Okay, judgement done. What I would do: I would alternate hours with your husband for the next week and see if that helps. Have him sleep 9pm – 5 am. You sleep 11-7. If you take the pup out at 11, you can maybe get them until 2 or 3 am. Then hubby gets up at 5 and takes her out. 

I think how quickly they catch on to house training depends on the dog, but I have found (foster mom here) that the larger breed dogs seem to have larger bladders and “catch on” to sleeping through the night much quicker. 

I would also always recommend a minimum of 3 weeks, ideally 4-6 to see how you and the dog adjust. Keep in mind, this puppy probably hasn’t been alone/away from her siblings in her ENTIRE life. That’s a huge change! She needs some time too. That said, at the end of the month, if it’s not for you, then don’t keep the dog. If you aren’t able to give her a fulfilling life, then it would be better to give her up. But IMO this should be a last resort, and you should commit to giving this animal your all since you decided to purchase it. Good luck bee! And post pictures of this little sleep demon!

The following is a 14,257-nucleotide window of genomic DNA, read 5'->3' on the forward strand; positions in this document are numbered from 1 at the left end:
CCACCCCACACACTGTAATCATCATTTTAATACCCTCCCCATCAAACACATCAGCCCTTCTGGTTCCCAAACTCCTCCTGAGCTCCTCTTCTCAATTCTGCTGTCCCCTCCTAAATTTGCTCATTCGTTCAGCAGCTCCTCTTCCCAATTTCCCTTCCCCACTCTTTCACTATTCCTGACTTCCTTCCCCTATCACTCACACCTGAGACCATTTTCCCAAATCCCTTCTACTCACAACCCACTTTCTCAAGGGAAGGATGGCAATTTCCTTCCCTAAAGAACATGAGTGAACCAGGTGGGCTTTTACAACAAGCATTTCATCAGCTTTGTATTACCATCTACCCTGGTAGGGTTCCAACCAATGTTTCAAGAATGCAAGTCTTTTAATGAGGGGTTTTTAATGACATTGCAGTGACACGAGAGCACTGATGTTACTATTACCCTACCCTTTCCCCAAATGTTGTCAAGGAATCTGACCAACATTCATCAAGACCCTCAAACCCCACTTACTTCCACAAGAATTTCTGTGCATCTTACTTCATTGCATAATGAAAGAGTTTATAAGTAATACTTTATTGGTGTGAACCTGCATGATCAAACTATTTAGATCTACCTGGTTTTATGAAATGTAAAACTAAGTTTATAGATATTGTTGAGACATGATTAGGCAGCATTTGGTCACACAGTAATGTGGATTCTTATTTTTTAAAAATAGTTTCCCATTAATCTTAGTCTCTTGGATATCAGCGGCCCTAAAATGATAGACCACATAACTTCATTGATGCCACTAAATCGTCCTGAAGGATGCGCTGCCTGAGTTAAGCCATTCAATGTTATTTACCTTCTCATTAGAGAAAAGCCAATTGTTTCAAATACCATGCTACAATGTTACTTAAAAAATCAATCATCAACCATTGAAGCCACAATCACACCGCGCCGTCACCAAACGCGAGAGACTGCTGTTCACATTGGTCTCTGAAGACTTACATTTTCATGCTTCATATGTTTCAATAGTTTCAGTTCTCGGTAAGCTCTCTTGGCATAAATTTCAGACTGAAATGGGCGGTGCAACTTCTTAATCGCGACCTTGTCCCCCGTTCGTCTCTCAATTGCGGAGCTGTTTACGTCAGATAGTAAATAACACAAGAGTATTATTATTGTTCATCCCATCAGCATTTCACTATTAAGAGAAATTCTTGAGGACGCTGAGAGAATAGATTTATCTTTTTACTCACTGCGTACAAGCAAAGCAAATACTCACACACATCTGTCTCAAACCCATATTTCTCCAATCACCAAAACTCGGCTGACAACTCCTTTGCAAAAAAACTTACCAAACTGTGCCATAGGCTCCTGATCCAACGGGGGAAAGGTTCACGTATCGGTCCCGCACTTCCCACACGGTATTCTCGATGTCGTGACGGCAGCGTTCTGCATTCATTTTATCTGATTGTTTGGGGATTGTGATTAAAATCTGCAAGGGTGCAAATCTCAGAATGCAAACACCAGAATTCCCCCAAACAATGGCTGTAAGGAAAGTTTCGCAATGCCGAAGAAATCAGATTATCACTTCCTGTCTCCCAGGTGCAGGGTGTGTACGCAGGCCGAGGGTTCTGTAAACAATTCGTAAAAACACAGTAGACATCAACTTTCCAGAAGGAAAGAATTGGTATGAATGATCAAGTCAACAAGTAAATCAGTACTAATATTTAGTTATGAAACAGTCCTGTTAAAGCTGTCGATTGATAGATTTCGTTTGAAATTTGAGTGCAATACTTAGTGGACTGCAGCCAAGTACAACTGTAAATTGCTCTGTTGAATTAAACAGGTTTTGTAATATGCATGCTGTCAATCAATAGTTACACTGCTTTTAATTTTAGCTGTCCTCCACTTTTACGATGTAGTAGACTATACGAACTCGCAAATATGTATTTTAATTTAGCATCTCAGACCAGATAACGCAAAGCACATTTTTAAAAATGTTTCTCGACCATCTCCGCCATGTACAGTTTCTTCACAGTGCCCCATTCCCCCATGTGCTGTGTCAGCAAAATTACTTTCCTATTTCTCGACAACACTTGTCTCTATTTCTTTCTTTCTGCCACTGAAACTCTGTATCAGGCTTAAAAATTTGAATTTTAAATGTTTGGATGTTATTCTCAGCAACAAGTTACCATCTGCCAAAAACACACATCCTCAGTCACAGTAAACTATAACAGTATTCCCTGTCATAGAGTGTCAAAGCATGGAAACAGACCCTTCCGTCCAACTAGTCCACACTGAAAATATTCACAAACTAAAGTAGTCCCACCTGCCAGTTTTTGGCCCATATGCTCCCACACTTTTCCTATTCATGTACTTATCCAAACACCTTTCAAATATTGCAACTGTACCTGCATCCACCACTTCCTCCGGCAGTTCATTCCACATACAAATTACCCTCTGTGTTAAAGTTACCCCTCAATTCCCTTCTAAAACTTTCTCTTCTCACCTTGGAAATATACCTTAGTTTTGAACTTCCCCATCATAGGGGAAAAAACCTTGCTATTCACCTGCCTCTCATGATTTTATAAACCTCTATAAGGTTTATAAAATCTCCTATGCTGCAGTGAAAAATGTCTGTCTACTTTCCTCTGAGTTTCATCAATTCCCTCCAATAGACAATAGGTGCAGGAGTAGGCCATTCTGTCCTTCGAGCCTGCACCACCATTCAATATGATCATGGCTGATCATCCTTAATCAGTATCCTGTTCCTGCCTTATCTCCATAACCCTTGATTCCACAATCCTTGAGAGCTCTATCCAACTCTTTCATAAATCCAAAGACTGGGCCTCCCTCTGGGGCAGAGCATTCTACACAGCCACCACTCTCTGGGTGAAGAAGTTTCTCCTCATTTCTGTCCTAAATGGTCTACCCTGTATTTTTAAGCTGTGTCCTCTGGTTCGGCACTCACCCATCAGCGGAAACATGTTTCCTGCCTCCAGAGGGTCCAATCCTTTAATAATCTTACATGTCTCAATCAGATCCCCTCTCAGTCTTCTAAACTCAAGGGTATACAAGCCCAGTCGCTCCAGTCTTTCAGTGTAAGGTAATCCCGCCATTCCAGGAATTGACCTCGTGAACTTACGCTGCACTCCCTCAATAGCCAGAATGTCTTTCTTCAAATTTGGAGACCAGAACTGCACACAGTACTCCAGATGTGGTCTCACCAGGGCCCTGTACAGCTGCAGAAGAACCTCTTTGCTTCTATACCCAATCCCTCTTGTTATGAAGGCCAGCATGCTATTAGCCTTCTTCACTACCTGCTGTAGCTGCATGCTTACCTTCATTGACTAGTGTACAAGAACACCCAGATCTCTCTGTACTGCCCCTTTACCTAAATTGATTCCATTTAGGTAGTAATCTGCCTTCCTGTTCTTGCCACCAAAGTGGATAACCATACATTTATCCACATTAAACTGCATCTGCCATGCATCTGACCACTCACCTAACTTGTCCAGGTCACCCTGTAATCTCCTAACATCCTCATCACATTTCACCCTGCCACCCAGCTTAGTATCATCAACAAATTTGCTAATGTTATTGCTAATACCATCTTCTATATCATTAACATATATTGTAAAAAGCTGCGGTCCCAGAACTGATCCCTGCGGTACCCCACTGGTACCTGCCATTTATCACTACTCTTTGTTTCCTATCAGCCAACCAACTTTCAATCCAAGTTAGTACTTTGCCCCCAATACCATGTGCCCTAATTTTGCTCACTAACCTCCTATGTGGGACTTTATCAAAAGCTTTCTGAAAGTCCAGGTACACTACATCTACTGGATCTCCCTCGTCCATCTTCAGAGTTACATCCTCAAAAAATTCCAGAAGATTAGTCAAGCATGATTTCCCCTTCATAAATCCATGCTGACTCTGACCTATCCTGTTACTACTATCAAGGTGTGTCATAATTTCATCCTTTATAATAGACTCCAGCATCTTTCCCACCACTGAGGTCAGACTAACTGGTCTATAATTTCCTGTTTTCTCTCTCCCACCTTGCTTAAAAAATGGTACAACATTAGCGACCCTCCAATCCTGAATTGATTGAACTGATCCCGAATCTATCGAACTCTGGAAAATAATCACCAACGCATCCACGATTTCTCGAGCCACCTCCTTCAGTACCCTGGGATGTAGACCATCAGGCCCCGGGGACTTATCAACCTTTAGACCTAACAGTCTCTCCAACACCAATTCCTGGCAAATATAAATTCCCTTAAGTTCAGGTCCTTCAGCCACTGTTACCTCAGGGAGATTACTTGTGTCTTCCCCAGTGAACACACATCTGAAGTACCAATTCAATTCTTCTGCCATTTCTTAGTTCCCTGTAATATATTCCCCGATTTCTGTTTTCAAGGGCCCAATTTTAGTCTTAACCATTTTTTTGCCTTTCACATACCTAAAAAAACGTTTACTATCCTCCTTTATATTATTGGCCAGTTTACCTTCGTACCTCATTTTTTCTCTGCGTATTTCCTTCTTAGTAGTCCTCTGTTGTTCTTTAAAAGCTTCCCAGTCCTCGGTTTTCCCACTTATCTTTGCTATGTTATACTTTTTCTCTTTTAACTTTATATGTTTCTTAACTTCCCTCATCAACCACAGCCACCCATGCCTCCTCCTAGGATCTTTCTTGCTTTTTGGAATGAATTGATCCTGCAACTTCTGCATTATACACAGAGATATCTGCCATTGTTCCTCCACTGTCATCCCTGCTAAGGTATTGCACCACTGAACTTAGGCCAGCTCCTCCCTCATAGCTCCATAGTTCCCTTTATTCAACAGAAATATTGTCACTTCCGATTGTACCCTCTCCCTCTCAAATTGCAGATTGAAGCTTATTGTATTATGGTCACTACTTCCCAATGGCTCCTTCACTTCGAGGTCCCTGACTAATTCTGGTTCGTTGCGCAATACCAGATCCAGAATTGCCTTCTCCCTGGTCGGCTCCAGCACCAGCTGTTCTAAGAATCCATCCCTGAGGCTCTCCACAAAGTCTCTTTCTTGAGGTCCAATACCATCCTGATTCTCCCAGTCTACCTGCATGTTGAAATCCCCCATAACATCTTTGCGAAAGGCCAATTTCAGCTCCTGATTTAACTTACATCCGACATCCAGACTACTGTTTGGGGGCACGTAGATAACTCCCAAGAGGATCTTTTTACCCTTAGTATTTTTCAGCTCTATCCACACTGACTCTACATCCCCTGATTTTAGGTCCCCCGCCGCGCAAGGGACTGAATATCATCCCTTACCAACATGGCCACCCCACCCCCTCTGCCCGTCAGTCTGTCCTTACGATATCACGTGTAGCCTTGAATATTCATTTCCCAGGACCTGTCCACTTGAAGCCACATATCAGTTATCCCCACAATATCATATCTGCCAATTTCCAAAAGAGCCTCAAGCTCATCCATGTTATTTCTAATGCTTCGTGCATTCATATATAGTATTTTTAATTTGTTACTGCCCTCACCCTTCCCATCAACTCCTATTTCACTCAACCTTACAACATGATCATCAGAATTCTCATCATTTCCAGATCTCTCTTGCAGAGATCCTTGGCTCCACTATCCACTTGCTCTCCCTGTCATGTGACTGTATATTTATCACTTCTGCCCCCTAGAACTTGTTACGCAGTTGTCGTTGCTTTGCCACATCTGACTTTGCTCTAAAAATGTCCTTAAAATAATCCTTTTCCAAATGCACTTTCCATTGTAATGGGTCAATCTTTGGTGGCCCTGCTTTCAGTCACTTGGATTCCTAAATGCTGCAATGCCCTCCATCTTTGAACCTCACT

Post # 4
Member
161 posts
Blushing bee
  • Wedding: September 2017